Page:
Monarch butterflies are magnificent creatures. They start out as tiny eggs, hatching into bold yellow, black, and white caterpillars. They move into their chrysalis phase, a time when they are wrapped up tightly in a cocoon. While inside, they undergo a shocking transformation – they go from fat, grubby caterpillars to delicate, beautiful butterflies. Monarchs generally live from four to five weeks. But in the summer, a special generation is born. They will survive for months. They need to live a long time because they will be making a special journey. They will be traveling a long, long way.
Where are they going? The monarchs are heading to the forests of Mexico. Monarch butterflies need to go there to escape cold winter conditions in the United States and Canada. There, so many of them will crowd onto trees, branches will bend. Their journey is a long one, at almost 2,800 miles. That’s the longest known migration of any insect!
Unfortunately, monarch butterflies are threatened. The forests they go to in Mexico are being cut down. There is less protection from harsh weather when there are fewer trees.
Also, pesticides are very harmful. Milkweed is the only plant monarchs will lay their eggs on, and the only plant caterpillars will eat, but pesticides are causing it to majorly decrease.
Climate change, or global warming, is a big threat to monarchs as well. Changing weather and different patterns of precipitation can be harmful to monarchs. Droughts can lead to less food for caterpillars, who would normally grow into monarchs. Monarch butterflies aren’t as threatened as sea turtles or elephants, but someday, they could become extinct. This is a bad thing for not only monarchs but also for our world because monarchs do so much for us.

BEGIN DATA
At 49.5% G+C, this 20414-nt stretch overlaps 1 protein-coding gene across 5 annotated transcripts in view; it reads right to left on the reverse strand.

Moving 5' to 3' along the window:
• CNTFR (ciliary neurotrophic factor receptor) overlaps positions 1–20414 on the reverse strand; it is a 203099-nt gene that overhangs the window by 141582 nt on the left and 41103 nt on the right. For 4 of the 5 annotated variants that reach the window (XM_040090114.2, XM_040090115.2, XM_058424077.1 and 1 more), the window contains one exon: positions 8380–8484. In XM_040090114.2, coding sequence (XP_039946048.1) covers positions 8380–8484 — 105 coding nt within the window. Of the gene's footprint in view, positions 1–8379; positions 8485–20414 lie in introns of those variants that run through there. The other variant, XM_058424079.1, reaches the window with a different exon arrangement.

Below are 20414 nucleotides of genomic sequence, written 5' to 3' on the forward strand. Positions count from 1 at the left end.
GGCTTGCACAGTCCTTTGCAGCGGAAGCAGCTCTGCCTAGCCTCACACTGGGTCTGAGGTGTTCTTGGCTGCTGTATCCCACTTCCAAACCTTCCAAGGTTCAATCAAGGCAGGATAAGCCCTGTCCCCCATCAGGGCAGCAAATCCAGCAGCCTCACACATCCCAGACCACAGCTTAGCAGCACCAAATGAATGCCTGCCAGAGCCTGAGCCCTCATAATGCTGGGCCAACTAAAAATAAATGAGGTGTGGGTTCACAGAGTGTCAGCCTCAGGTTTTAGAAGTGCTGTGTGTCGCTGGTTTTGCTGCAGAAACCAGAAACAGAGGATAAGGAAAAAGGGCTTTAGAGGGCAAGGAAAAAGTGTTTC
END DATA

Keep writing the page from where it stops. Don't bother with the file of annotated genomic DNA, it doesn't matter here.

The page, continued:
Monarchs are important because they pollinate plants, just like bees do. This means that while collecting nectar to drink, they help plants reproduce. Not as many monarchs equal not as many beautiful flowers. But it also means something very serious for us humans – it means not as much food.
So how should you help monarchs? One way is to plant milkweed in your backyard. Make sure to research what type of milkweed is local to where you live. Another way is to never use pesticides. If you have a garden, stop using weed killers or insecticides. Buy organic food. Plant an organic garden that monarchs can collect nectar from. Learn all about monarch butterflies, and spread the word about what you learned and how to help them. Together, we can save monarch butterflies.
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